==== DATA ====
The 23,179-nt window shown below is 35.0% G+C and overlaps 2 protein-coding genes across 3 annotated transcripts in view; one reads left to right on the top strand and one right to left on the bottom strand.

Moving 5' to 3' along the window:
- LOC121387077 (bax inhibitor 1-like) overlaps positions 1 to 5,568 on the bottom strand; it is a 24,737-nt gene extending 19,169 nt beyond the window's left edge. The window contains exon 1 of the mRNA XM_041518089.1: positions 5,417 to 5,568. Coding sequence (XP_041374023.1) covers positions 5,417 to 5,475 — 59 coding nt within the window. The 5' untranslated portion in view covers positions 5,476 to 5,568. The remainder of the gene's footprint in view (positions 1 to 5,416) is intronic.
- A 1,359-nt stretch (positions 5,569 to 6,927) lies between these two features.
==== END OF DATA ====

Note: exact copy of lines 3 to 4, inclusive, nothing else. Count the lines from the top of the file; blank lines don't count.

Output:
- LOC121387077 (bax inhibitor 1-like) overlaps positions 1 to 5,568 on the bottom strand; it is a 24,737-nt gene extending 19,169 nt beyond the window's left edge. The window contains exon 1 of the mRNA XM_041518089.1: positions 5,417 to 5,568. Coding sequence (XP_041374023.1) covers positions 5,417 to 5,475 — 59 coding nt within the window. The 5' untranslated portion in view covers positions 5,476 to 5,568. The remainder of the gene's footprint in view (positions 1 to 5,416) is intronic.
- A 1,359-nt stretch (positions 5,569 to 6,927) lies between these two features.